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March 15, 2010

One-Hoppers

Selig: No A's Relocation Report Yet

by Neil deMause

If you've been wondering what the heck is up with that three-man commission that Bud Selig commissioned to work on a report on the future of the Oakland A's, Selig gave official word yesterday: They're not done yet. The A's stadium report, said Selig, "will be coming in the near future. I don't have any comment until that's done."

While the report, whenever the task force is done typing, will no doubt include an evaluation of the three main contenders to be the future home of the A's — San Jose, A's owner Lew Wolff's preferred new home; Fremont, which has a conveniently empty auto plant site to pitch; and Oakland, which upped its ante by proposing several new potential stadium sites over the winter — what everyone is waiting for is what it says about the Giants' territorial rights to San Jose, which the team acquired as part of its own abortive efforts to move to the South Bay 20 years ago, and haven't given up ever since. (Note to any readers tempted to compare this with the Nats-Orioles territorial dustup of a few years back: That was only over cable rights, not territorial rights, which are a whole different kettle of fish under MLB bylaws.) If Selig's boys come in with a low price for what it'd take to indemnify the Giants for loss of their territory, we're likely to see a full-on push for an A's stadium in San Jose; a high price, and it's going to be a tough nut for Wolff to crack.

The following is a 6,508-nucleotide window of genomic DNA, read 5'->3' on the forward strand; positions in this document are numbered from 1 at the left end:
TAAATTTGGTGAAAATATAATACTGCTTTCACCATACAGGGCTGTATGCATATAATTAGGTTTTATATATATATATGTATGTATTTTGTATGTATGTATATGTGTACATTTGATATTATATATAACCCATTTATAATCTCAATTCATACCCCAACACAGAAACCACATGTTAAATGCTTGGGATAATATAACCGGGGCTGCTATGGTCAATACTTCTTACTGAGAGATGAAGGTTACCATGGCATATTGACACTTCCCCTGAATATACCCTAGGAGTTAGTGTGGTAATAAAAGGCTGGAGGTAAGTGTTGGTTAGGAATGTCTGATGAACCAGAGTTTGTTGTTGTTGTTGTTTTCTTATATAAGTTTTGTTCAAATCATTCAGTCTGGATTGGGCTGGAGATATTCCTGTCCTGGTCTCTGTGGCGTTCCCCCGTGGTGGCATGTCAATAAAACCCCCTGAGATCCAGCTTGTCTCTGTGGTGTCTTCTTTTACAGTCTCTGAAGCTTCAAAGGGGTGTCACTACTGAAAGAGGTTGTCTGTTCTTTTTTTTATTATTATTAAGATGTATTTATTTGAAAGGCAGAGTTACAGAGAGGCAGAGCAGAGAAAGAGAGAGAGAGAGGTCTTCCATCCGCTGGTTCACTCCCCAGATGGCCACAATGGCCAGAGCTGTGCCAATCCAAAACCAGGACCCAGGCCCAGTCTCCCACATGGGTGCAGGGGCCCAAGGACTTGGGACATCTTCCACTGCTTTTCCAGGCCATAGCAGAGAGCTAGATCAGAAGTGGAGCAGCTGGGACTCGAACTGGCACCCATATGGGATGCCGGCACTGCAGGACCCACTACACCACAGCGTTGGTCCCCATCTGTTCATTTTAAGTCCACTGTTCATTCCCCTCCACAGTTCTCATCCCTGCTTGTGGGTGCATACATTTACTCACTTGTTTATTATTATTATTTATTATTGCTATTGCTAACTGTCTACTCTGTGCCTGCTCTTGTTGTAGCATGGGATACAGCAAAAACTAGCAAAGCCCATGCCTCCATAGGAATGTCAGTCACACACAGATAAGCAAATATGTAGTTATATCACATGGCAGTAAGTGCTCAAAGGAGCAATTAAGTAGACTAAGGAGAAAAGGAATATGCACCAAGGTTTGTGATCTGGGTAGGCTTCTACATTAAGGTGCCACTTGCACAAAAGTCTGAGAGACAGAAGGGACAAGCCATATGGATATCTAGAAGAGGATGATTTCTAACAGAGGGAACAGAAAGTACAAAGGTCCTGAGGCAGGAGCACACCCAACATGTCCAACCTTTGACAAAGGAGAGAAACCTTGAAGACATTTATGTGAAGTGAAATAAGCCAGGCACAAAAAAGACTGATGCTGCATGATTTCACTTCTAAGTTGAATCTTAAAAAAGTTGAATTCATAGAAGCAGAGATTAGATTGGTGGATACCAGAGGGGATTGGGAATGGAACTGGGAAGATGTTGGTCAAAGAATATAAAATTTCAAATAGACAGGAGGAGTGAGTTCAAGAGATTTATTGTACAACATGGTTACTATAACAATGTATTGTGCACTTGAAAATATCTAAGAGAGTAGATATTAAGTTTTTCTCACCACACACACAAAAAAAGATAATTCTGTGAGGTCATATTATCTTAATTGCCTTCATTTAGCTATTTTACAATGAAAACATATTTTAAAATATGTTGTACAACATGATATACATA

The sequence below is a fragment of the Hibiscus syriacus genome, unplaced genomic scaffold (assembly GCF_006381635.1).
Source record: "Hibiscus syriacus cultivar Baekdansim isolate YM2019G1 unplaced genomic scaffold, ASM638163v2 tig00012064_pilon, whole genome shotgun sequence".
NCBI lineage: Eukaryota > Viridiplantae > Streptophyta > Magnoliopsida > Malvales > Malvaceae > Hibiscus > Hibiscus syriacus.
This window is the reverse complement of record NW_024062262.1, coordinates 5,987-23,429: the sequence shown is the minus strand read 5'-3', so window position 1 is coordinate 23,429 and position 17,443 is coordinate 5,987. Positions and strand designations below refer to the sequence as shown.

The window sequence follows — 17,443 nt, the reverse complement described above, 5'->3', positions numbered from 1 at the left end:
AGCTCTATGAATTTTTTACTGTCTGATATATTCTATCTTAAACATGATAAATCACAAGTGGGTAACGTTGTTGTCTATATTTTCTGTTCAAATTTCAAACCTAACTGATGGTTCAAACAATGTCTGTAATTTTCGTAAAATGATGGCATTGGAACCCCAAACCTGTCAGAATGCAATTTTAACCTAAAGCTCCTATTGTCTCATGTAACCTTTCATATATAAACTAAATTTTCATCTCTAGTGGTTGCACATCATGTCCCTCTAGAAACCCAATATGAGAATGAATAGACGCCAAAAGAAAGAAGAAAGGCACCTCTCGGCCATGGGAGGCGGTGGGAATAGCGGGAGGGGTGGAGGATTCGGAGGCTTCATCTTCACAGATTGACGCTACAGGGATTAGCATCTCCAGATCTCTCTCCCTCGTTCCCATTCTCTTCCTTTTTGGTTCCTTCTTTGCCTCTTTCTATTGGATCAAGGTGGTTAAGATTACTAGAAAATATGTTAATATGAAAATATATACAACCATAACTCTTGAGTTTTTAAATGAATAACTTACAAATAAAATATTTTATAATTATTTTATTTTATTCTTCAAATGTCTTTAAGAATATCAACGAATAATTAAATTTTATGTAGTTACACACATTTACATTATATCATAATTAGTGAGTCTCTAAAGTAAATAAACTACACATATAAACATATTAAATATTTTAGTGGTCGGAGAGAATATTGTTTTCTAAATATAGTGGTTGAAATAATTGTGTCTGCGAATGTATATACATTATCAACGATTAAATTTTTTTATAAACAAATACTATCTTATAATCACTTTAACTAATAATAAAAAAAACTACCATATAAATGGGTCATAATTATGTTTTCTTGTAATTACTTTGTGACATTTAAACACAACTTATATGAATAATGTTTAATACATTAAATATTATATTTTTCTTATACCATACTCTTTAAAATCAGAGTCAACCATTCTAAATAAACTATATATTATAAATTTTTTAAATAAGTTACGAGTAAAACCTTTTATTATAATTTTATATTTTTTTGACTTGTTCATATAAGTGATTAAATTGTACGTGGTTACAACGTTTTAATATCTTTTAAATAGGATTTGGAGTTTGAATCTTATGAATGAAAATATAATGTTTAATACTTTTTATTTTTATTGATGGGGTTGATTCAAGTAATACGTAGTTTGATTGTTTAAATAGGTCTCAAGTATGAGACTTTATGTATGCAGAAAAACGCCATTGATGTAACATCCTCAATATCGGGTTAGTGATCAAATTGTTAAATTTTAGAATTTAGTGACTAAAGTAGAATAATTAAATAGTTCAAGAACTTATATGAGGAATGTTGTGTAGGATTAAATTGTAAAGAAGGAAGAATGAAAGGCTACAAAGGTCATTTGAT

For non-California baseball fans, it's worth keeping an eye on that indemnification figure for another reason as well: It would for the first time establish a price tag for incursions into existing territories, making it conceivable for Peter Gammons' speculation about a New Jersey move for the Rays (or some other team) to come true. That, clearly, would not only dramatically affect the baseball franchise location landscape, but would accomplish what some economists have been endorsing for a while, which is to stop the New York teams' dominance of the free-agent market by squeezing in as many teams as possible to the New York area, diluting each team's share to that of their mere mortal competitors. That would be a long way off, but the first indication of whether it will ever progress beyond pipe dream will likely be found in the A's report, whenever it arrives.